Chances are that regardless of whether you are selling products, services or personal experiences, your business is based largely on your own and your team’s communication and people skills. So the question is, what proportion of your time should you be spending on managing your IT structures when this isn’t your core business, your passion or your skill set? The answer is obviously, as little as possible. And this is where SaaS comes in.

If you decide to go largely stand-alone or ‘on-premises’ with your IT management then you are committing a significant proportion of your available time and resources to maintaining the currency of applications; creating adequate, retrievable and shareable data; and ultimately taking on the burden of servers, storage and network sharing capabilities. That means you won’t have the time you need to develop your real business – or else you’ll need to hire a specialist in-house IT person or small team, which even if viable isn’t cost effective.

There are intermediate options such as Infrastructure as a Service (IaaS) which comes in at the network sharing stage and provides the external servers and storage. However, it is generally much better to commit from the outset to fuller scale SaaS, which externalises all applications and data management. This enables you to concentrate on core business and to be free of software access constraints so that with no downloaded applications to manage and keep updated you can work from virtually any computer or device in the world, along with other members of your team. The cloud application services, managed by a third-party provider, are run directly through the internet web browser and don’t rely on any downloads or installations by you at all. That means that ‘on the road’ functionality becomes exactly the same as ‘on premises’ functionality for you and every team member.

What are the main advantages?

So, the major advantage of using SaaS is that it frees you to devote your time to what you are really passionate about and trying to achieve in your venture. It’s a great way to launch e-commerce with no software or server issues, no need to buy expensive downloaded software programs, no problems with access from mobile devices, and unlimited capacity for real-time data and document sharing with team members.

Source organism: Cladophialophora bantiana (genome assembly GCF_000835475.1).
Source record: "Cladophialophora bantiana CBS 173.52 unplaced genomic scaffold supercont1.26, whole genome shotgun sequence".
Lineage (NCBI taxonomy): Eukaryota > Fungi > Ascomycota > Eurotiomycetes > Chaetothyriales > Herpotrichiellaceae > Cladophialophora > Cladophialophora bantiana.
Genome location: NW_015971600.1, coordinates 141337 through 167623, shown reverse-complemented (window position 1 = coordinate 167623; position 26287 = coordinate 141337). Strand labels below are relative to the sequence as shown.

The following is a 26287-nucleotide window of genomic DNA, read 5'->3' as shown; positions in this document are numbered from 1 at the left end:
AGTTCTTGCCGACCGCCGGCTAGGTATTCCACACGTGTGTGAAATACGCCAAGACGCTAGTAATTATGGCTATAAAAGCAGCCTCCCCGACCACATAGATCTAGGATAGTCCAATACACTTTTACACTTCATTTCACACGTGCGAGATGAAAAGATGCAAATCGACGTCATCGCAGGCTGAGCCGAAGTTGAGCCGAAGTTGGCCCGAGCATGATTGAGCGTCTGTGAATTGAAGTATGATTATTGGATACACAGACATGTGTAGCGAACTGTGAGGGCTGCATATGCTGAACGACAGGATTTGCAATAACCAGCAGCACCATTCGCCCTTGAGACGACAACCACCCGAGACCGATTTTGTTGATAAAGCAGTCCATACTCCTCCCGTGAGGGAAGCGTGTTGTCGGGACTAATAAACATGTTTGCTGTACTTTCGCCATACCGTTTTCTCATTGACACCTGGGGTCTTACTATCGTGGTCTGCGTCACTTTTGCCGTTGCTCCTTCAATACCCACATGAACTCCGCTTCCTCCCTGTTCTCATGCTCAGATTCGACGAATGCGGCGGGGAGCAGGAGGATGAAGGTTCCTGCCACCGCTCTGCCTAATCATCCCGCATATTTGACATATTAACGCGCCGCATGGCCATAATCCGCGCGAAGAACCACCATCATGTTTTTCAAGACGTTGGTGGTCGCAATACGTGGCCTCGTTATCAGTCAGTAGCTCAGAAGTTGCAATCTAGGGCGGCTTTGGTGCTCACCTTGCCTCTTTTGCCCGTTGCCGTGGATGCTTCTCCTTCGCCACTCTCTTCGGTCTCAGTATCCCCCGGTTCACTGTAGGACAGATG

SaaS takes on the management of virtualization, in which a local workstation operates exactly as if it was using an installed application without this actually being the case. Additionally it enables users to remotely access their own personalised desktops from any device in virtually any location. Hardware virtualization ultimately enables an off-site third party processor to behave as if was many different individual processors working on the same hardware from team members’ own locations. The advantages include greater efficiency and lower costs as team members can access the company’s networked information from anywhere, embracing the increasingly expected (because cost minimising) BYOD approach.

What about the cost?

The costs of using SaaS are generally very manageable with the key advantage that levels of service access, data storage limits and the like, can be adjusted at any time. SaaS is commonly used to deliver business applications such as accounting programs, customer records software including management of orders or bookings and, for larger businesses, HR management software. Automated multilingual versions of documents can be included. There is obviously much lower up-front cost, as you are essentially renting rather than owning the asset, virtually immediate set-up and access as the applications are already fully configured in the cloud, and there are automatic updates and easily managed scalability, with plan upgrades (or capacity downgrades) adjustable on demand. This flexibility is a great advantage and there is essentially no significant hardware, software or server depreciation to be factored in.